Photography Classes Online – Icon Photography School › Forums › Photography Lessons › Lesson 8 › Advanced Composition – Railway Track
- This topic has 1 reply, 2 voices, and was last updated 11 years, 9 months ago by Duncan Rawlinson.
August 25, 2011 at 12:49 pm #18475ScamperParticipant
It’s strange that I just logged into the forum to submit this and saw that someone else has recently submitted a photo of a railway track. Let’s hope that great minds think alike!
Anyway, it took a while to submit this because I wanted to capture the railway tracks just as the sun is going down and skimming off the rails, so it took a couple of visits to get the timing right. Similarly, it was hard to avoid the sun burning out in the corner of the image, so I spent some time playing with exposure and learning how to read the histogram on the camera, which I’ve found really interesting.
So here it is. I know it has a spot of lens flare, but overall I’m pretty happy that I captured the essence of what I had imagined.
And don’t worry about the trains! This line has about 1 train a month, and I had a lookout just to be sure 😉August 29, 2011 at 2:05 pm #20620Duncan RawlinsonKeymaster
I thought I submitted a critique to this like 3 days ago?! I just logged in again this morning to see it hadn’t been posted. Looks like I hit the “save draft” button not the “submit” button.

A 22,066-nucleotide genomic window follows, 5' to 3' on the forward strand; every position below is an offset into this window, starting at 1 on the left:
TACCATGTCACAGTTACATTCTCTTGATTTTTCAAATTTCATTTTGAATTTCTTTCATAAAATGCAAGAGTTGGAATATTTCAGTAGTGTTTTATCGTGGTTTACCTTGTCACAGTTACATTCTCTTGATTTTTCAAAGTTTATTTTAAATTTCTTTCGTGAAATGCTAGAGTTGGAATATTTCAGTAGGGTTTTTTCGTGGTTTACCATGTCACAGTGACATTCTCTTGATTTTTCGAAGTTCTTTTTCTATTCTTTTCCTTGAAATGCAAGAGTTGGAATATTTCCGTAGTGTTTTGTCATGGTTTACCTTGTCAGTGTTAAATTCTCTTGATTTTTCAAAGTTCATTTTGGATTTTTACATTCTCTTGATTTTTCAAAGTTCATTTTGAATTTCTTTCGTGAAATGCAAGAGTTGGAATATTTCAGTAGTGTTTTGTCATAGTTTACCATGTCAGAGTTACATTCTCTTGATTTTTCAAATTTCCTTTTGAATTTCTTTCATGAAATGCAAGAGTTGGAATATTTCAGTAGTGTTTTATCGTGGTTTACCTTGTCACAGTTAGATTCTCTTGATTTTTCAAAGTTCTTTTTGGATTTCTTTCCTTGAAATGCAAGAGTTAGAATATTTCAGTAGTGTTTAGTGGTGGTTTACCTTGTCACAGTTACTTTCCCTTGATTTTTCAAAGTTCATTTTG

To the critique:
My first thought was that the whole frame is crooked. Given this is advanced composition you should really be getting your horizon lines nice and straight.
In a very static image and you should be using a tripod there is no need for such a high ISO. you shot this at ISO 2500. As a result there is lots of unnecessary noise in the image as you can see near the #2.
I feel like the vine should either be more prominent or not there at all. You see the green leaves a few feet down the track? They would have been a nice foreground element. As it stands now the vine near the #3 is just a distracting element and you know how those are not good!
This is a nice big interesting foreground element and it really sets a nice pattern. Just be careful not to have the only lens flare right over top of your main area of interest.
The leading lines in this image are so powerful that it almost feels disappointing when you look down the tracks and don’t see anything. I want to see people, or trains, or a building or something at the end of these beautiful lines!
The strongest and best element of this image the leading lines. They’re great. Just be careful because they can dominate so much that they lead peoples eye’s to nowhere as mentioned above.
Here are some similar examples that you may find interesting:
photo by marcygallery
photo by pagedooley
photo by mysza
Note the interesting use of color, perspective, leading lines, and composition in these images.
Overall you’ve done fairly well here Tom.
Next time make sure you use a tripod, a low ISO, and really take a careful look at what makes it inside your frame.
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